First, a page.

Anatomic pathology services at UPMC CancerCenter are focused largely on the role of surgical pathology, hematopathology, and neuropathology. In addition to the routine processing of tumor resections, molecular diagnostic techniques have been developed to detect minimal residual disease and the pathways of oncogene activation, which describe the stages of tumor progression. Many such complex molecular biologic analyses are being carried out for hematologic neoplasms and solid tumors in an attempt to offer both diagnostic and therapeutic input into patient services.
The Division of Anatomic Pathology places a particular emphasis on oncogenesis in hematologic, pulmonary, soft tissue and cytologic pathology. It serves as the region's largest bone marrow/stem cell transplantation center and lymphoma/leukemia referral base. The Division supports the Breast Cancer Program, including cytologic interpretation of fine needle aspirates and collaborative studies of flow cytometric analysis and in situ hybridization of breast carcinomas.
In-Situ Hybridization Laboratory
The Division's In-Situ Hybridization Laboratory employs molecular diagnostic techniques to manage the analysis of solid tumor expression of oncogenes, extracellular matrix antigens, and viral pathogens.
Fluorescent in situ hybridization techniques are applied to the study of colorectal, pancreatic, neurologic and lung cancer tumors routinely. With this technique, a fluorescent probe can be used to examine a very specific portion of DNA to identify gene mutations and to apply antibodies to oncoproteins produced by overexpressed oncogenes.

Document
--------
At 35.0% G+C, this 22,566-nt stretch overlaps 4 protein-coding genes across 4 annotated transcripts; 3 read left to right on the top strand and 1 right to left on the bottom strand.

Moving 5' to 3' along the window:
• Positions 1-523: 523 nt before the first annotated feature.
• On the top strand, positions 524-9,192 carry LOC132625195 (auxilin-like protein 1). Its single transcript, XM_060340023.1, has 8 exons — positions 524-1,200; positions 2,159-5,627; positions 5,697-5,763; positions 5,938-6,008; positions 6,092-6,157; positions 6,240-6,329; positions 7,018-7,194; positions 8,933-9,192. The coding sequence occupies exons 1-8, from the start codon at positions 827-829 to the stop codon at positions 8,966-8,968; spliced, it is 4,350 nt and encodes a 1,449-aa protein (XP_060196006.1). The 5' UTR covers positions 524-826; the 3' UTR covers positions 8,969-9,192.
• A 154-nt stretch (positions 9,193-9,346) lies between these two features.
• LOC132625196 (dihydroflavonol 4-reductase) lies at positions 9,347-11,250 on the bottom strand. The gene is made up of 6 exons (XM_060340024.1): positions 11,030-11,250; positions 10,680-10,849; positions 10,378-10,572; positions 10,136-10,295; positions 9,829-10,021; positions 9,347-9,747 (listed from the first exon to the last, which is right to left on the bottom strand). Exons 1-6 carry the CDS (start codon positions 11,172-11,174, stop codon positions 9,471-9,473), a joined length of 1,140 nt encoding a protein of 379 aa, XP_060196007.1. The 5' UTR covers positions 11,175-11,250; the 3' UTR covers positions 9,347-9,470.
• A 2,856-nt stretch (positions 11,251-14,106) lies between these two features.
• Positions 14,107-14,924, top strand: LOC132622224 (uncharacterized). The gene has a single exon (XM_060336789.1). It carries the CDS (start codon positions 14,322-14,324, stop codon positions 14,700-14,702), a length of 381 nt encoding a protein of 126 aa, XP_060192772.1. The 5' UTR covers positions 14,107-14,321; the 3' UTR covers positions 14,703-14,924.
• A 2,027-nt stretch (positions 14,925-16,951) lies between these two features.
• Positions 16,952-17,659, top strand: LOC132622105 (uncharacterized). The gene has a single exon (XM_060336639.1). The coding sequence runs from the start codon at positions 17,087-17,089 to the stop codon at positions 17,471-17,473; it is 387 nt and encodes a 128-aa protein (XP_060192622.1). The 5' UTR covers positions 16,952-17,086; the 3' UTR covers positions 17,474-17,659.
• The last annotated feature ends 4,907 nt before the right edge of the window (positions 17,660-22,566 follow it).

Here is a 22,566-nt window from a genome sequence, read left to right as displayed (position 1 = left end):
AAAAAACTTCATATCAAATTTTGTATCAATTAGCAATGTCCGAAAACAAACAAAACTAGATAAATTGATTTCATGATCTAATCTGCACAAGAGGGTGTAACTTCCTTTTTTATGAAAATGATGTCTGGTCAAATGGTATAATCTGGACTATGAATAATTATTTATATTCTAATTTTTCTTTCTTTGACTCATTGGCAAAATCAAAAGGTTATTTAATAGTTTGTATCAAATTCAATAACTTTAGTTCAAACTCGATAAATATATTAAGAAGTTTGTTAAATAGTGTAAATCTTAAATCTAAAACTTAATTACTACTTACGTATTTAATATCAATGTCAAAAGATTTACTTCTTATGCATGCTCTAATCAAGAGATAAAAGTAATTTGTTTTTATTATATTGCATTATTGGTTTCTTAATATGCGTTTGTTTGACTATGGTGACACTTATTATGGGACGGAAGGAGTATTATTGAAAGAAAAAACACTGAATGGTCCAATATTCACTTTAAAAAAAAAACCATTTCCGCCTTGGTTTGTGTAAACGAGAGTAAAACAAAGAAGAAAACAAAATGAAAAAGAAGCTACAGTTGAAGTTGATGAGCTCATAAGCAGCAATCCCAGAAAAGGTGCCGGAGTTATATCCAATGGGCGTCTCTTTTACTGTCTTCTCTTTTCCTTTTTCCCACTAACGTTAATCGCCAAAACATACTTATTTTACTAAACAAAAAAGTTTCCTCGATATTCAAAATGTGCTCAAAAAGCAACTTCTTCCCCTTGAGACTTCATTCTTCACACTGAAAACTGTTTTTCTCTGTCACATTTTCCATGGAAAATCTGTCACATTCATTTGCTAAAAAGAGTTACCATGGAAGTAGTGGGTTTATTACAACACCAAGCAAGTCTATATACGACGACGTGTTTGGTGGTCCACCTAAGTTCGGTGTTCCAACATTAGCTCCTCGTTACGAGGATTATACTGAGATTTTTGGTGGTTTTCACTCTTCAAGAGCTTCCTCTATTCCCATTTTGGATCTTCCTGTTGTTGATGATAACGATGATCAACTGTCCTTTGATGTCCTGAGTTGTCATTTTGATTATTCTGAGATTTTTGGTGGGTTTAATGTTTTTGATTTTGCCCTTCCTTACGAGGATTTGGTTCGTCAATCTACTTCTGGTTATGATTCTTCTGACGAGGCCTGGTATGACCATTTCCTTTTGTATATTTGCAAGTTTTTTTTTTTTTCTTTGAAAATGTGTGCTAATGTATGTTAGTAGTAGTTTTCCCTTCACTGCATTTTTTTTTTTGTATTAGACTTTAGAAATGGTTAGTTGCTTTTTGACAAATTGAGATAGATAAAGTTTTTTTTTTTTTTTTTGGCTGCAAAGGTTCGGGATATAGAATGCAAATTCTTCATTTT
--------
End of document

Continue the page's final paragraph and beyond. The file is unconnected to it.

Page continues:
Molecular Anatomic Pathology Section
The Molecular Anatomic Pathology Section provides molecular analysis of solid tumor specimens, both fresh and fixative treated. This section employs advanced techniques to detect and characterize these mutations, which are actively used both for diagnosis and treatment planning.
With this knowledge, tumors may be separated into different groups based on how they behave and whether they respond to particular chemotherapy regimens. Critical to this effort is tissue microdissection using tools such as laser capture microdissection to optimize sample selection for molecular analysis. The work performed in this regard is among the most advanced in the nation being used both for investigative studies and clinical testing.